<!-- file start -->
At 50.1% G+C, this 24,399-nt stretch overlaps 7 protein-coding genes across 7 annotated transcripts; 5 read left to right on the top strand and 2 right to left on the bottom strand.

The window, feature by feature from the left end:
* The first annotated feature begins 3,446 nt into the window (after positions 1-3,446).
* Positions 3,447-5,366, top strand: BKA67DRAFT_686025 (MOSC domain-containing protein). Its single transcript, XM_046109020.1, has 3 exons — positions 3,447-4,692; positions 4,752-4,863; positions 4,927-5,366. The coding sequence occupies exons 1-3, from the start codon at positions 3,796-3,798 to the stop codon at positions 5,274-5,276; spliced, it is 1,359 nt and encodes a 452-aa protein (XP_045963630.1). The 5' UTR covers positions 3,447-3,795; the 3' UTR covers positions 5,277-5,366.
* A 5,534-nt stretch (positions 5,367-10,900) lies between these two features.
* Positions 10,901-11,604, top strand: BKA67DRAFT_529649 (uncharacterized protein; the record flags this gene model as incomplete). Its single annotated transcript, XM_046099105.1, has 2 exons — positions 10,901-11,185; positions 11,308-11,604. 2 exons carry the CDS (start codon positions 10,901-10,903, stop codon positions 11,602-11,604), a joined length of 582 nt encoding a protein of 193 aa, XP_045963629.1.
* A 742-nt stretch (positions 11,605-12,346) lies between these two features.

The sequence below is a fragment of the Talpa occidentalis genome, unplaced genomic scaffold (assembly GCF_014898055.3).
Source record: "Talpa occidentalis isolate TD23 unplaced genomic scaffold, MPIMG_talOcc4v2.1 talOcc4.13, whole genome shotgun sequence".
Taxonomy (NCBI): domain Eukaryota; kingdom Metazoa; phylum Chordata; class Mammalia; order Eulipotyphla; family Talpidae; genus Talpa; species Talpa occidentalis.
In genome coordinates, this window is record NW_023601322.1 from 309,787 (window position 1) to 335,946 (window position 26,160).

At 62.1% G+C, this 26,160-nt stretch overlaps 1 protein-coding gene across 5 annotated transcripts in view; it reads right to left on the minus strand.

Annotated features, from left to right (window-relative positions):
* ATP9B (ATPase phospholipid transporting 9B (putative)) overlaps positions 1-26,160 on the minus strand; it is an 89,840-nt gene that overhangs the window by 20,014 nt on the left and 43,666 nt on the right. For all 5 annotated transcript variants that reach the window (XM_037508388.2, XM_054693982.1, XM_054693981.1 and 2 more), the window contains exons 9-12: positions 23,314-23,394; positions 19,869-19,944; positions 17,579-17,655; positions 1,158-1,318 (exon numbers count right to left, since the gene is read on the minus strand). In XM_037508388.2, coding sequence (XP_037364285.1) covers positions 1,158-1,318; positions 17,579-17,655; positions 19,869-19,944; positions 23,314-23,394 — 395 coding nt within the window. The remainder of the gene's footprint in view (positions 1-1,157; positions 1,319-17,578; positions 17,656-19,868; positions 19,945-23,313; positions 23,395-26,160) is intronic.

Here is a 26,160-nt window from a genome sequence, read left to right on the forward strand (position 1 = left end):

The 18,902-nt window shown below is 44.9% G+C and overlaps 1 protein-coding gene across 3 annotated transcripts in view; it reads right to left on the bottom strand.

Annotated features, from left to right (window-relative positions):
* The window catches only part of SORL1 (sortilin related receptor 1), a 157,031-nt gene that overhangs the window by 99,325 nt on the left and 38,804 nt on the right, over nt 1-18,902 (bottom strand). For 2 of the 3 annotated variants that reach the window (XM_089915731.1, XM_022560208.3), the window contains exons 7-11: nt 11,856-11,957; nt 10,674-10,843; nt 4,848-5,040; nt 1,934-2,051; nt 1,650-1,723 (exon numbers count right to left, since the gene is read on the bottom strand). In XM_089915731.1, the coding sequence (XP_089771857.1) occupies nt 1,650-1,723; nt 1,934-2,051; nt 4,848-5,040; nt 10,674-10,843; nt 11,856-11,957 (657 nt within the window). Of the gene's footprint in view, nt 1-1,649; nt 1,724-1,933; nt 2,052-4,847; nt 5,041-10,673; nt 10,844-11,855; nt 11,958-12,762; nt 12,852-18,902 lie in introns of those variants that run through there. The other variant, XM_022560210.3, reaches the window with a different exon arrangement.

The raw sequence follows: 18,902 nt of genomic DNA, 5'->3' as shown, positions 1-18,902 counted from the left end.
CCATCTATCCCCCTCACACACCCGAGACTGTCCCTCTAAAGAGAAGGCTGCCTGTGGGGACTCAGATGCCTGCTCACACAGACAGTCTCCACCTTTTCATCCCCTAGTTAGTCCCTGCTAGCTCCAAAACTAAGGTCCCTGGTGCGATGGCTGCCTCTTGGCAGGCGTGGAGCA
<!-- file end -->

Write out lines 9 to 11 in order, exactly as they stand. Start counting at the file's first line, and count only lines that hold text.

Source record: "Talpa occidentalis isolate TD23 unplaced genomic scaffold, MPIMG_talOcc4v2.1 talOcc4.13, whole genome shotgun sequence".
Taxonomy (NCBI): domain Eukaryota; kingdom Metazoa; phylum Chordata; class Mammalia; order Eulipotyphla; family Talpidae; genus Talpa; species Talpa occidentalis.
In genome coordinates, this window is record NW_023601322.1 from 309,787 (window position 1) to 335,946 (window position 26,160).